Cyprus, an integral part of the early Byzantine Empire, had become a target for expanding Islam in the mid-7th century. Although it was not conquered and incorporated into the Muslim world, it was partially occupied, frequently raided, and forced to pay tribute to various Muslim overlords until 965, when Constantinople re-established control over the island. The three hundred years of turmoil had made it poor, and it remained a Byzantine back-water until the establishment of the crusader states following the First Crusade. Thereafter, Cyprus benefitted from the flood of Western pilgrims heading to the Holy Land and prospered from trade with the booming cities of the Levant. In 1126, the Venetians obtained trading concessions on the island and contributed to its commercial revival. After the death of Manuel I Comnenus, however, Constantinople drifted into chaos as first his son was murdered and then his son’s murderer was torn to pieces by a mob. Constantinople was too pre-occupied with this succession crisis to pay much attention to Cyprus, and into the vacuum stepped Isaac Comnenus.
|A Portrait of Isaac's Great Uncle Manuel I|
Nevertheless, although Richard had taken the beach and then the city of Limassol, Isaac Comnenus still had his army largely intact. He had simply withdrawn with the bulk of his troops farther inland. This situation was obviously precarious, and Richard knew he had to eliminate this latent threat. So he off-loaded some of his warhorses, exercised them through the night so they could get back their land-legs, and then attacked Isaac Comnenus’ army at dawn the next day. The location is sometimes identified as Kolossi, the later site of a lovely Hospitaller commandery.
|The Hospitaller Commandery at Kolossi as it looks today. (Photo by the author)|
Richard returned to Limassol and on May 12. Lent now being over, he married Berengaria and had her crowned Queen of England. The exact location is unknown, and several churches in Limassol claim the honor.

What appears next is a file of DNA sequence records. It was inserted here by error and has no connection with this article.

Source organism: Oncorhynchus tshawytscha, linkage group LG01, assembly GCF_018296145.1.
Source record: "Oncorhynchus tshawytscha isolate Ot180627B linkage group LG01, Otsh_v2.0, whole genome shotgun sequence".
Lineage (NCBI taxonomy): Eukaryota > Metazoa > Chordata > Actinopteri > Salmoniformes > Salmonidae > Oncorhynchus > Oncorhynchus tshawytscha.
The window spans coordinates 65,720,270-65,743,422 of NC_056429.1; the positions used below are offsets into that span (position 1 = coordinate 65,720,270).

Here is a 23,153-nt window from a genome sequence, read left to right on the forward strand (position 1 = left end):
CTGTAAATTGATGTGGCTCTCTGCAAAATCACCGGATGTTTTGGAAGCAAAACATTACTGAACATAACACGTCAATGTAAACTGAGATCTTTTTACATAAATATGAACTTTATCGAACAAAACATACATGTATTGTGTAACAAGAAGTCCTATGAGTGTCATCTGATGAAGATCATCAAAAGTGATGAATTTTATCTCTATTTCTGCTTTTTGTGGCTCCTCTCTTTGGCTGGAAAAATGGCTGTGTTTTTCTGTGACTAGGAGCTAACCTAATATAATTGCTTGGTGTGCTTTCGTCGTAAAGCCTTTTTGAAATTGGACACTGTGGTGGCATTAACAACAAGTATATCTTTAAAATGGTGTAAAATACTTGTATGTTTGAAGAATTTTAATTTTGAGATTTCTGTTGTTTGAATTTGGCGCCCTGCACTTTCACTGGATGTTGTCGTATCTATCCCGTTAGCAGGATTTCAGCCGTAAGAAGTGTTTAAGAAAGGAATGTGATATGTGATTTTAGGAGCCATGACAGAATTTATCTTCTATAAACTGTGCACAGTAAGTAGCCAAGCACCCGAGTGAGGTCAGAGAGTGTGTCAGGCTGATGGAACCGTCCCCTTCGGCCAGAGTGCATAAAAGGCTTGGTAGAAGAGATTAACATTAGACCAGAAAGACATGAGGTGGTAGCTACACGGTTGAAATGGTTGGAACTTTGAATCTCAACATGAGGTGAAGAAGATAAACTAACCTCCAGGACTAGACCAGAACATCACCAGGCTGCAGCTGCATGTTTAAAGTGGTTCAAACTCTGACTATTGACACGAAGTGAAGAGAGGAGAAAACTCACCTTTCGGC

|These churches for the Hospital (left) and Temple (right) built much later but incorporate many features typical of church architecture on the island. (Photo by the author)|
As a result, Richard accepted Isaac Comnenus’ surrender on comparatively mild terms. He made no claim to Cyprus at this point. He simply demanded reparations from Isaac’s treasury (a welcome infusion of cash to Richard’s war chest so he could finance his crusade for Jerusalem) and, significantly, 100 knights, 500 light cavalry(turcopoles), and 500 infantry from Cyprus for the crusade. Isaac was to accompany Richard on the crusade, surrender his only child as a hostage of his goodwill, and place his castles under the control of Richard’s lieutenants.
|The Castle of Kantara, Cyprus (Photo by the author)|
But Isaac Comnenus reneged. That same night he fled inland. On the sharp and narrow ridge that ran roughly east-west like a backbone through the island stood three impregnable castles. These offered refuge and defiance. Isaac was clearly not about to become a crusader and was banking instead upon Richard being in too much of a hurry to get to Acre to come after him.
|The Ruins of St. Hilarion Castle, Cyprus (Photo by the author)|